I missed the clinching game, but I did get a few pics of the celebration and a snapshot with the SAL trophy.
Game Story: West Virginia Power at Hickory Crawdads (Game 3, SAL Playoffs)
The Hickory Crawdads scored a run in the fourth and made it stand up among a strong pitching and defensive effort to claim a 1-0 win over the West Virginia Power in the decisive game of the South Atlantic League series.
The Crawdads will move onto a best-of-five SAL Championship Series against the Asheville Tourists starting Monday night at L.P. Frans Stadium. Hickory will host games one and two on Monday and Tuesday. After a day off, the series will shift to Asheville’s McCormick Park from games three through five starting Thursday.
The lone run of the game came in the fourth inning when Dylan Moore led off with a double, moved to third on a Jose Trevino groundout and scored on Luke Tendler’s sacrifice fly.
The Crawdads used three pitchers to shut down the SAL’s top-hitting team on six hits and three walks. Collin Wiles pitched the first six innings. He issued all three walks and four of the six hits and struck out four. Luis Ortiz struck out four of the six batters he faced. Scott Williams struck out the first two hitters before Elvis Escobar and Connor Joe singled. The game ended when Taylor Gushue lined to Moore at second.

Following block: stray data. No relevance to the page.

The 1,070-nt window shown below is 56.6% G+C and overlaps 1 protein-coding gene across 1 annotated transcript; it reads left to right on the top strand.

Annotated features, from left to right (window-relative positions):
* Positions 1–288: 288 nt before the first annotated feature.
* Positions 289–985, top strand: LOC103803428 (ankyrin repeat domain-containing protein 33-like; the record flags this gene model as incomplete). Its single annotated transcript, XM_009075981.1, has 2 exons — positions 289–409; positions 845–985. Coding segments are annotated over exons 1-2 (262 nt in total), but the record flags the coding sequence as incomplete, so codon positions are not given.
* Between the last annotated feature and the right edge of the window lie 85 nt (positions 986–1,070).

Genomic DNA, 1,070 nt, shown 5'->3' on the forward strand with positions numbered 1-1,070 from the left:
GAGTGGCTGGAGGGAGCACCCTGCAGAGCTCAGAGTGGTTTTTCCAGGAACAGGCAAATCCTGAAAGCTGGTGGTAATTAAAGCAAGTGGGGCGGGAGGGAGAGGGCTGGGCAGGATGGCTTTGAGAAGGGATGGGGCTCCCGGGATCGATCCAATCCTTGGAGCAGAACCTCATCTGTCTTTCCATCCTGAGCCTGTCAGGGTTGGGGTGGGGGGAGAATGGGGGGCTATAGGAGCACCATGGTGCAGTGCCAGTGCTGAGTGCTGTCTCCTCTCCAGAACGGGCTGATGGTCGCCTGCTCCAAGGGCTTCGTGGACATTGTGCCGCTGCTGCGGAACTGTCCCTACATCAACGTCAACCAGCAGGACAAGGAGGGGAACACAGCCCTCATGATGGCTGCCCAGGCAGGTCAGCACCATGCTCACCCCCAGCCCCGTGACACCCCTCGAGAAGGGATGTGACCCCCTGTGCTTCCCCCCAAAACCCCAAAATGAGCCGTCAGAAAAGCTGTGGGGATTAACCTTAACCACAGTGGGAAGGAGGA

With Wiles struggling early, the defense held the Power off the scoreboard. Kevin Newman led off the game with a walk and moved to second on a sacrifice bunt. Kevin Kramer then lined a single to right. Power manager Brian Esposito made an aggressive move to send Newman to the plate. Jairo Beras fielded the ball and fired a throw directly to catcher Jose Trevino, who slapped a quick tag onto Newman sliding into the plate.
In the second, Jerrick Suiter singled and also moved to second on another sac bunt. A grounder to short by Joe kept Suiter at second. Shortstop Edwin Garcia’s diving stop robbed Gushue of a hit on a sharp grounder and ended the inning.
The next inning Newman again walked before Pablo Reyes sent a long fly ball to left center. Jose Cardona raced over from center and then made a running, lunging catch on the track, moving Newman, who was on the way to third at the time of the catch, back to first.
“I told the guys before the game, ‘if we pick it up and throw it like we need to, we have a chance to win the game,’ said Crawdads manager Corey Ragsdale. “They went above and beyond and they made some unbelievable plays and that won us the ballgame.”